New steelhead strategy would include increased fishing and more hatcheries

Share

Strategies to keep steelhead fishing alive while restoring steelhead populations to rivers in Puget Sound are spelled out in the “Quicksilver Portfolio” (PDF 2.3 mb), a document unveiled today before the Washington Fish and Wildlife Commission. After three years of study, the Puget Sound Steelhead Advisory Group announced that it was ready to solicit public and political support for an experimental approach that includes monitoring the effects of fishing and increased hatchery production as part of a steelhead-recovery effort. “Together, we can conserve wild steelhead, restore fishing opportunities, provide economic […]

Social scientists analyze public reactions to orca crisis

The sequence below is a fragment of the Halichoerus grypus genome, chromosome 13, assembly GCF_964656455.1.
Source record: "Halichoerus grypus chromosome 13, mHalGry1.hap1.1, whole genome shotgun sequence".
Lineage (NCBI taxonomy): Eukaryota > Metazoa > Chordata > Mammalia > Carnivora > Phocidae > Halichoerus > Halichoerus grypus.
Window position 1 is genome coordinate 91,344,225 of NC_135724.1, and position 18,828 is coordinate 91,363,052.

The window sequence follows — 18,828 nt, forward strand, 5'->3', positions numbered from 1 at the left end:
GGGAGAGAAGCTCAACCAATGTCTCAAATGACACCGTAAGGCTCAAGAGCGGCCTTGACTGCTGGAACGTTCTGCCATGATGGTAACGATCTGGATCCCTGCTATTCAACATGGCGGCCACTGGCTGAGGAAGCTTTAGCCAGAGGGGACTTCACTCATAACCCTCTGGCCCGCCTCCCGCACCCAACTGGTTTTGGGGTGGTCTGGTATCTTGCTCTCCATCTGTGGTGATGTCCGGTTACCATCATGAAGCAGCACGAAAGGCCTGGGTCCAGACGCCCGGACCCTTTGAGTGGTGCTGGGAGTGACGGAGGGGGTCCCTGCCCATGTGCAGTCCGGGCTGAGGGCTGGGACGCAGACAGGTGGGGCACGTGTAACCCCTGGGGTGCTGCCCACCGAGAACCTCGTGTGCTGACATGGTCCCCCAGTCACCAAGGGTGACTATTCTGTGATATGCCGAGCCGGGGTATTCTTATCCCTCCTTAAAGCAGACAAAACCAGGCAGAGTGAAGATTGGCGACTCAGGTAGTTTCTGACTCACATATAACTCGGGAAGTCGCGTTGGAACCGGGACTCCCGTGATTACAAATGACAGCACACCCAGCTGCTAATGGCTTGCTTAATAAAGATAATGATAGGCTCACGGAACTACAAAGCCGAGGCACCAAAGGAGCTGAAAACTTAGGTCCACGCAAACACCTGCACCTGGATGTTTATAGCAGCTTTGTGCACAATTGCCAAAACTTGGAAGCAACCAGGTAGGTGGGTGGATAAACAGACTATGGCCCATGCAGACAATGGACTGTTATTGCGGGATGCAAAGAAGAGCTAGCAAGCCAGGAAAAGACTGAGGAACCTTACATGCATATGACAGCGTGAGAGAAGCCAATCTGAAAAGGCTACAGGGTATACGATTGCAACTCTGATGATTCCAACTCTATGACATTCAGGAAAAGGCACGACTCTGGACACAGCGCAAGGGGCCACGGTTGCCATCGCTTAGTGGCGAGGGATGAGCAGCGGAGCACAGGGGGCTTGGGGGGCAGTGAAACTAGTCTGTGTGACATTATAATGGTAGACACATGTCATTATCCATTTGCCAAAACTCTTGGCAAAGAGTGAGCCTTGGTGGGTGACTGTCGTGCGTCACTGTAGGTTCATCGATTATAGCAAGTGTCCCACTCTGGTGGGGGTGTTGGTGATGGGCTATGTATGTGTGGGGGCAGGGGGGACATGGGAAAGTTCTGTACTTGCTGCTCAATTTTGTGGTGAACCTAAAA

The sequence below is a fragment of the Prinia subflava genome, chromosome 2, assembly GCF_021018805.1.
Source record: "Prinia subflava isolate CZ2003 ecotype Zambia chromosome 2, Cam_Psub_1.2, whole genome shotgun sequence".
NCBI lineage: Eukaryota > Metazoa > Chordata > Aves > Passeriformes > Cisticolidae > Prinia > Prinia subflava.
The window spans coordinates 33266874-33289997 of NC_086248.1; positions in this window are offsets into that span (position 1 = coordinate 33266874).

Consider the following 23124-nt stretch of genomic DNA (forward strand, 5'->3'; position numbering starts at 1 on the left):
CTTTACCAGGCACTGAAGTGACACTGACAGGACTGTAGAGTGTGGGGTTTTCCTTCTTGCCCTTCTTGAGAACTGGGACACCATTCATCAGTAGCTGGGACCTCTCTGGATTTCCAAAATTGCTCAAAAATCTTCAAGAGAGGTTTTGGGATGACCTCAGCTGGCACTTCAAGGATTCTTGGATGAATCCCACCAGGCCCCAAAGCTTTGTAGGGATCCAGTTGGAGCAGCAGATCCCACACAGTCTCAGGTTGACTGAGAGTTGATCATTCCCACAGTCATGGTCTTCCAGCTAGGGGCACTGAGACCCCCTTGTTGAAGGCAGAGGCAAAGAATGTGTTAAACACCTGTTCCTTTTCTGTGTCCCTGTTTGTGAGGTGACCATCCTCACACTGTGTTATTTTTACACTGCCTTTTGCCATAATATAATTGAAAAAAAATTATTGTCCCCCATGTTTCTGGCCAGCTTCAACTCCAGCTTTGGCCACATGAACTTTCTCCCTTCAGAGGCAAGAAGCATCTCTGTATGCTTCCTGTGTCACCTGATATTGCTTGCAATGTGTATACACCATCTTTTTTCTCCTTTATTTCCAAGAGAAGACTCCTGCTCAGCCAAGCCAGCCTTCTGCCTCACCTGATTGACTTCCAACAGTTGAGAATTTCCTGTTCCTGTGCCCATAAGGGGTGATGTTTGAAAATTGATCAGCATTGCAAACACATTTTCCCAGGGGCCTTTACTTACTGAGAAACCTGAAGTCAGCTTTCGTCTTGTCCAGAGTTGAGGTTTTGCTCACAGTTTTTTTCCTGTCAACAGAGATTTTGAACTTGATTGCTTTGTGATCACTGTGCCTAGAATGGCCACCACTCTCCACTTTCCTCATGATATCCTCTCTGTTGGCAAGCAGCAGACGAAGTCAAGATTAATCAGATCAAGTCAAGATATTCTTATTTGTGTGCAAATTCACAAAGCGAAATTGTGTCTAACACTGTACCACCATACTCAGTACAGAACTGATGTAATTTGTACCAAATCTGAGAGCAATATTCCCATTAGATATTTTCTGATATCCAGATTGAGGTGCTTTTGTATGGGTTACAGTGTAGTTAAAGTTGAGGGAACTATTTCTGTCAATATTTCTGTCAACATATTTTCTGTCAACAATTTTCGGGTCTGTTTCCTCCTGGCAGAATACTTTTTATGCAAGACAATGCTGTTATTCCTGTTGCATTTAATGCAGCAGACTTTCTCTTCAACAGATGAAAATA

Share

Social scientists at Oregon State University have been analyzing a trove of more than 17,000 public comments sent to the Washington state governor’s southern resident orca recovery task force. The researchers have added the comments to a keyword database to look at public emotions and perceptions around the issue of orca declines. The orca task force was created in March 2018 after media reports of sick and dying whales prompted widespread public concern and led to a groundswell of activity to try to save the endangered whales from extinction. Since […]

Harvest managers setting this year’s salmon seasons struggle to find ways to help orcas

Share